Opinions

Dear Sir

An open letter to Bishop Henry

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Dear Bishop Henry,

As a citizen of Canada, and a firm believer in the freedom of speech and religion, I am deeply disappointed in your comments regarding the homosexual community in Canada, when and how their actions are akin to adultery and other social ills which you have deemed "evil." I have always been of the opinion that Christianity is a faith of equality, love, and respect, not of intolerance and hatred. Your arguments are rooted in antiquated stereotypes of the Gay/Lesbian/Bisexual/Transexual community, and only serve to perpetuate such stereotypes. However, while you are representing the Roman Catholic diocese and its views, it is clear that your words do not represent the views of all Christians.

Jesus, as I have come to know Him, is a man who preached love and respect, and overcame many obstacles to break down religious and social injustices that existed during His time. But where have these ideals gone in the 2,000-plus years since his passing? To spread a message of intolerance and hatred against an innocent minority, supposedly in His name, is clearly contradictory to His legacy which you have been charged to protect and continue.

You also attempted to paint homosexuals in the same class as adulterers, prostitutes, and pornographers, who undermine the foundations of family. Where did this idea come from? Have you any proof that homosexuals deserve this station that you have condemned them to? The gay and lesbian community today is vastly different from the stereotypes branded them: many same-sex couples have started families and raised children, all of whom are just like any other family. Tom and Harry Canuck are just as capable of starting a family as Joe and Jane Canuck next door, and both couples are just as fallible to the foibles of humanity. To make such bold assumptions that all homosexuals are evil adulterers and smut-peddlers based on circumstantial evidence will not only serve to alienate the GLBT community further, but also to alienate those parts of your flock who are sympathetic to their plight.

As the Catholic Bishop of this city you hold a significant amount of leverage. Your words are what guide your followers, and that is where your significant powers lie. However, like politicians, with great powers come great responsibilities. While you answer to no one except for the Lord, for you to demand the federal government use the Charter of Rights and Freedoms' notwithstanding clause against gays and lesbians is attempting to force politicians to answer to you, and to be subservient to religion. The Fathers of Confederation created a secular Canada for a reason, to protect those in the minority from the tyranny of the majority. This allows you to practice your religion, but also protects the rights of minorities to live without fear of persecution. While true democracy is the will of the majority, it also protects the rights of minorities, and that is exactly what Prime Minister Martin is doing. To suggest that an innocent minority should remain oppressed is utterly irresponsible.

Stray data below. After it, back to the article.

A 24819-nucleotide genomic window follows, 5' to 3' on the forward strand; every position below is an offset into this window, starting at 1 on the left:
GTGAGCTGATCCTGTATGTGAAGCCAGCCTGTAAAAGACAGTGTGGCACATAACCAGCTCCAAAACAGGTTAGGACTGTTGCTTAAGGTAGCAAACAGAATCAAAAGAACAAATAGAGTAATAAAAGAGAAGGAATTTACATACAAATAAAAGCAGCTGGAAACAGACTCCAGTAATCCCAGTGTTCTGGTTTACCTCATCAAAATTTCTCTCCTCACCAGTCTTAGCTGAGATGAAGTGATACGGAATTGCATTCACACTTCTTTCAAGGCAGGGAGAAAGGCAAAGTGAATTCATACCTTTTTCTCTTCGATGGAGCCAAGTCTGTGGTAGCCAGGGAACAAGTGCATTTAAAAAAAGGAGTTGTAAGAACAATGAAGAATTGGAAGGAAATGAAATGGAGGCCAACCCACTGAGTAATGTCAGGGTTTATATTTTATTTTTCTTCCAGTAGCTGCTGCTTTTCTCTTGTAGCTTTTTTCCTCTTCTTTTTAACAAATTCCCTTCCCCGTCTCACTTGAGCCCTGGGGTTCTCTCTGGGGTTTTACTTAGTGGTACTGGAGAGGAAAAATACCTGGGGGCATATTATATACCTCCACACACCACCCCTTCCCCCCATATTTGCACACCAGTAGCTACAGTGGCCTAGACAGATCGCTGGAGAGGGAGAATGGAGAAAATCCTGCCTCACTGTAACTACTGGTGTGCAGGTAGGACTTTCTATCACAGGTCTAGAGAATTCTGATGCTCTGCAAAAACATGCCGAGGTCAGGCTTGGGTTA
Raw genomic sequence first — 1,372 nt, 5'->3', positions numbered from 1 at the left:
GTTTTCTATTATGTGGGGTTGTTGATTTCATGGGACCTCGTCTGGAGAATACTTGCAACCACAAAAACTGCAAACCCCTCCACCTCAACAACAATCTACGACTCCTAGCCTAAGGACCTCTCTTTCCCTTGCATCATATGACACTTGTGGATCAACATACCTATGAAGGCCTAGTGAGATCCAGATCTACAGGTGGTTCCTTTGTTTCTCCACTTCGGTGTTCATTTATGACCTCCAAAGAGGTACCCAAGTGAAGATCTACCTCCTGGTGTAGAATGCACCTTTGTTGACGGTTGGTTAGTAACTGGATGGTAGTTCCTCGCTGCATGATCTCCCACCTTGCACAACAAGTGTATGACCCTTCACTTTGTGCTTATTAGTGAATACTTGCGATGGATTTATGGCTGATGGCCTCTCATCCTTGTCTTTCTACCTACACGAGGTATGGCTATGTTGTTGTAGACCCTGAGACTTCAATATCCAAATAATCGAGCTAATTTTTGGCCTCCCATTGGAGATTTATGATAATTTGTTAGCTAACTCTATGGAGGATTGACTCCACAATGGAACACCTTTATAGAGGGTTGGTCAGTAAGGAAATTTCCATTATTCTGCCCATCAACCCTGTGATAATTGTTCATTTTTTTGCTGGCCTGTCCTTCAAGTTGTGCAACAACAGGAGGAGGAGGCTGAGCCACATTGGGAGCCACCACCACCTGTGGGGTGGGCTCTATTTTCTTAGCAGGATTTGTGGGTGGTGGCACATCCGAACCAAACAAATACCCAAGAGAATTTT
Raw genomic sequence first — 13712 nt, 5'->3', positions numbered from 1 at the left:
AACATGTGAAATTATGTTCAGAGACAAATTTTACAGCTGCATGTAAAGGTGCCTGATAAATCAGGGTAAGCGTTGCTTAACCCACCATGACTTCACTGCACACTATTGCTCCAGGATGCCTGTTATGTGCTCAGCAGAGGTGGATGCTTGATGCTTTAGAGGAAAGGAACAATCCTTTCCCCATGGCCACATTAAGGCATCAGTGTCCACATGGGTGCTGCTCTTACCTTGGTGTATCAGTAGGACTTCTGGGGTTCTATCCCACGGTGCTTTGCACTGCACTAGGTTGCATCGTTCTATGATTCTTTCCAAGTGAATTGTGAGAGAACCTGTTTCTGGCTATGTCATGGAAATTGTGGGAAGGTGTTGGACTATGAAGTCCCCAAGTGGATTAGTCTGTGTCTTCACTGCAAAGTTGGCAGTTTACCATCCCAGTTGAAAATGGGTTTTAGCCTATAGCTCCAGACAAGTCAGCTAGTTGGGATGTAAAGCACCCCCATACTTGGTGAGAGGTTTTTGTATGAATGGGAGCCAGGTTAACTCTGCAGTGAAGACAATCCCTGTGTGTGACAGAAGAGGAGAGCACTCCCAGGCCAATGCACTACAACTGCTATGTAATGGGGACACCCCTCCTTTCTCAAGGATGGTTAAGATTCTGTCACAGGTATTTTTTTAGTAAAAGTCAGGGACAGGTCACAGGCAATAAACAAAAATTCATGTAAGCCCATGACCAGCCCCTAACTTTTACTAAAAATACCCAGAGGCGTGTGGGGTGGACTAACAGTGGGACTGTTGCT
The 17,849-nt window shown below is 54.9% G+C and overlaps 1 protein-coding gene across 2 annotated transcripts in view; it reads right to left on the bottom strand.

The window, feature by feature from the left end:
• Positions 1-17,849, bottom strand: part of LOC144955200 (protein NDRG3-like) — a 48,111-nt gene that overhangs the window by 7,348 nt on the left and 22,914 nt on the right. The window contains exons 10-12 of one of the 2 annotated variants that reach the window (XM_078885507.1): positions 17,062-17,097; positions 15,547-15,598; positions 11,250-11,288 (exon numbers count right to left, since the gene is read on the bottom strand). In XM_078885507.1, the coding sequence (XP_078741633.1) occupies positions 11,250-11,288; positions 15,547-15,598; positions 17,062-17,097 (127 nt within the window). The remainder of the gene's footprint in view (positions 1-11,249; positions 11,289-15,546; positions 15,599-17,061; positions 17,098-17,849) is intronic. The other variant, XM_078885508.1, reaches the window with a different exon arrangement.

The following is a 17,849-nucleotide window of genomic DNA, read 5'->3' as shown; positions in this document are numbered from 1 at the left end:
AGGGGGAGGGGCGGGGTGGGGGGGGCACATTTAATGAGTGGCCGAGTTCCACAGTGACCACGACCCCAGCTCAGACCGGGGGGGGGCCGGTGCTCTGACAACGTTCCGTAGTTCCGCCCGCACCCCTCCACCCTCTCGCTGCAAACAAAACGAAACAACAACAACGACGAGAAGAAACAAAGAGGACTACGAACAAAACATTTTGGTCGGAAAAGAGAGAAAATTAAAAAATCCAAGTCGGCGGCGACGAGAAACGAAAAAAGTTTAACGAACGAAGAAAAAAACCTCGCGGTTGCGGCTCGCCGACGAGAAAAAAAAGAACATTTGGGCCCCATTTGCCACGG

While you may believe that homosexuality is wrong, there are many who do not share your views. Humans have been given the power of conscience, to think for ourselves, and to make our own decisions. You are free to articulate Catholic dogma to your flock; while some may choose to follow your words, there are those who disagree, and they have made a conscious decision to do so. Therefore, you cannot (in good faith) speak for every single member of your flock, nor can you speak on behalf of all Christians. Your opinions are still your own, and it is up to the individual to make a decision that you cannot make for them.

The world today is filled with enough intolerance and hatred, and is in desperate need of love amongst all humanity regardless of race, gender, sexual orientation or any other arbitrary cleavages between humans. But this process starts with people like you, Bishop. Your ignorance will not only render you blind, but also the flock who follow you.

Sincerely Yours,

John Leung Chung-Yin

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